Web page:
Dr. Shawn also parrots another germ theory denialist argument, frequently found on numerous websites. Specifically, he gives the example of ten people on an elevator with a person with the flu (sometimes it’s a pathogenic bacteria when repeated elsewhere), who’s coughing all over the place. He points out that, although everyone in the elevator was exposed to the flu virus, not everyone gets the flu, as if that were evidence that the germ theory is incorrect! Germ theory denialists seem to think that anything less than a 100% infection rate in people exposed to a pathogenic organism means that that organism doesn’t cause the disease. This is a particularly prominent trait among HIV/AIDS denialists because HIV only causes disease in only a relatively small percentage of people exposed to it once. It’s an example of all-or-nothing thinking that’s so prevalent in promoters of pseudoscience. For example, it’s very much akin to when anti-vaccine zealots in essence argue that if a vaccine doesn’t prevent disease 100% of the time it’s useless, as they so frequently do with, for example, the flu vaccine or the measles vaccine, the latter of which is approximately 90% effective. Sometimes, it leads to arguments like this, where it is argued that pathogenic bacteria are not only not the cause of disease, but they are there to rid the body of disease:
Germs take part in all disease phenomena because these are processes requiring the breaking down or disintegration of accumulated refuse and toxic matter within the body, which the system is endeavouring to throw off. But to assume, as our medical scientists do, that merely because germs are present and active in all disease phenomena, they are therefore the cause of the same diseases, is just as wrong as it would be to assume that because germs are present and active in the decomposition processes connected with all dead organic matter, they are the cause of the death of the organic matter in question. The analogy is absolutely just and fair! And equally ridiculous!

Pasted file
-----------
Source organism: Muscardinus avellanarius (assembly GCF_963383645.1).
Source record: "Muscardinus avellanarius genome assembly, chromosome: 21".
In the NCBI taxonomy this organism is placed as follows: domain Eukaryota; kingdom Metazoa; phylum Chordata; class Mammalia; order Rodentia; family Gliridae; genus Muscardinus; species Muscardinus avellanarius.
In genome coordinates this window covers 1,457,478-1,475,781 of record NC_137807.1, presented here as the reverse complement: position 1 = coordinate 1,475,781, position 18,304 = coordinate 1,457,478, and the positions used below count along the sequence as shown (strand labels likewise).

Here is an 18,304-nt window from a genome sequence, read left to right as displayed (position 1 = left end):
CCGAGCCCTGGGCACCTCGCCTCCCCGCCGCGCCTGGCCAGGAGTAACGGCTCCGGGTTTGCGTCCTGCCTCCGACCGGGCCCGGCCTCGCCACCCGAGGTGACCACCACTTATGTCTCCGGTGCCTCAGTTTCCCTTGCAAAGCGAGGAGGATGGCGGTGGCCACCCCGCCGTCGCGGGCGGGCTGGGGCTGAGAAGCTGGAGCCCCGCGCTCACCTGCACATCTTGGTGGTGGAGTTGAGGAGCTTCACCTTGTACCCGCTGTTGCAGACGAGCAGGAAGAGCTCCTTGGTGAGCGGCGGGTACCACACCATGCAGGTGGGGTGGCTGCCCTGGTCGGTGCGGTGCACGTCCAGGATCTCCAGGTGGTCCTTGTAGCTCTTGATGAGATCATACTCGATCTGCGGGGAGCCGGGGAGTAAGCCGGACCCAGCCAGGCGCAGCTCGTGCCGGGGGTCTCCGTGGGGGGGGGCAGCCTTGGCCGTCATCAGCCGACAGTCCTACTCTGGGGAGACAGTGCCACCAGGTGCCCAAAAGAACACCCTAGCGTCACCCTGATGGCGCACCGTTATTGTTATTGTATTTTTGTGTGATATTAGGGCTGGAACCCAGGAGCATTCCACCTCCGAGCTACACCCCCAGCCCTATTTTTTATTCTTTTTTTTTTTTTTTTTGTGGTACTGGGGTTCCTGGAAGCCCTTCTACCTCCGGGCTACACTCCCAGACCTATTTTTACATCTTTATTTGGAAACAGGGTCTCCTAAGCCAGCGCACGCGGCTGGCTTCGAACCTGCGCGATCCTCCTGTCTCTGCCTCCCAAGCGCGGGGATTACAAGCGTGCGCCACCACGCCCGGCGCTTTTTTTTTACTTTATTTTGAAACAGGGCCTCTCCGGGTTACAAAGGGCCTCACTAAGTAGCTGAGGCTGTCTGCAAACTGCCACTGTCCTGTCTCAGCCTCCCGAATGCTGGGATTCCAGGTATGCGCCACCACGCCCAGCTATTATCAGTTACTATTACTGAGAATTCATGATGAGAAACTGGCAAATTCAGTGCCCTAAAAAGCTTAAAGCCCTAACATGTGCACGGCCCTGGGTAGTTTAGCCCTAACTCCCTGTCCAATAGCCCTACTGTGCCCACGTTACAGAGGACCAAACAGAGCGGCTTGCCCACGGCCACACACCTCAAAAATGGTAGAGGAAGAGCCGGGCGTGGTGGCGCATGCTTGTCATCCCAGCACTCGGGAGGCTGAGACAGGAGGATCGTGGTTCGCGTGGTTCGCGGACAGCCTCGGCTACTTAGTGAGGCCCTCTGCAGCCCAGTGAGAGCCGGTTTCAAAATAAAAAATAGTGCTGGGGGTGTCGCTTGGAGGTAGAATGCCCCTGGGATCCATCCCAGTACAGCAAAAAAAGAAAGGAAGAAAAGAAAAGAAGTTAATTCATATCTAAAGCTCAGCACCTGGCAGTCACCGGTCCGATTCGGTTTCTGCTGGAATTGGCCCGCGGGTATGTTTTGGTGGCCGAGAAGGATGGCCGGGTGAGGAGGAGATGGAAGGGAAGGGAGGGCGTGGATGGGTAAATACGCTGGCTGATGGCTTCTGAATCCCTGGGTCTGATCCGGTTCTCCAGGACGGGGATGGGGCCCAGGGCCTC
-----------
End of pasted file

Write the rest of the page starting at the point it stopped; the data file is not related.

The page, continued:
But no one would say that because the decaying body of a dead dog is full of bacteria, the bacteria are the cause of the dog’s death. We know they are there as a part of the natural disintegration process taking place as a result of the death of the dog. And so it is with germs and disease. Germs are a part of the results of disease, not its cause.
Germs are present in disease not as causes, but as superficial helpers brought there by Nature to rid the body of disease. They are the “scavengers” employed by Mother Nature to break up and “bring to a head” the accumulated internal filth of years of unhygienic and unwholesome living, which are clogging the tissues of the body and preventing proper functioning.
While it’s true that there are many bacteria that live as commensal organisms in the colon of each and every human, not to mention the trillions upon trillions of bacteria that live on the skin, the statement is denialist in that it refuses to acknowledge that there are both helpful and very harmful bacteria. To the author, bacteria not only don’t cause disease, but they are what’s trying to eliminate disease. While it is true that there are cases in which the native bacterial flora living on our body “crowd out” pathogenic bacteria and the elimination of that bacterial flora with antibiotics can leave a person susceptible to pathogenic bacteria that are there all along (C. difficile colitis comes to mind), to make such a blanket statement is the sheerest folly.
Still, it doesn’t take very much searching through the “alt-med” parts of the Internet to find all sorts of mind-bogglingly ignorant attacks against Pasteur, for example:
- Louis Pasteur’s germ Theory- Wrong (not surprisingly, this one is on a Homeopathy World Community)
- The Post-Antibiotic Age: Germ Theory by Tim O’Shea
- Why Louis Pasteur’s Germ Theory Is A Curse by Nancy Appleton
- A Faulty Medical Model: The Germ Theory by Judie C. Snelson
- Why the Anthrax Bacteria is No More Dangerous to You Than Any Other Germ by Judie C. Snelson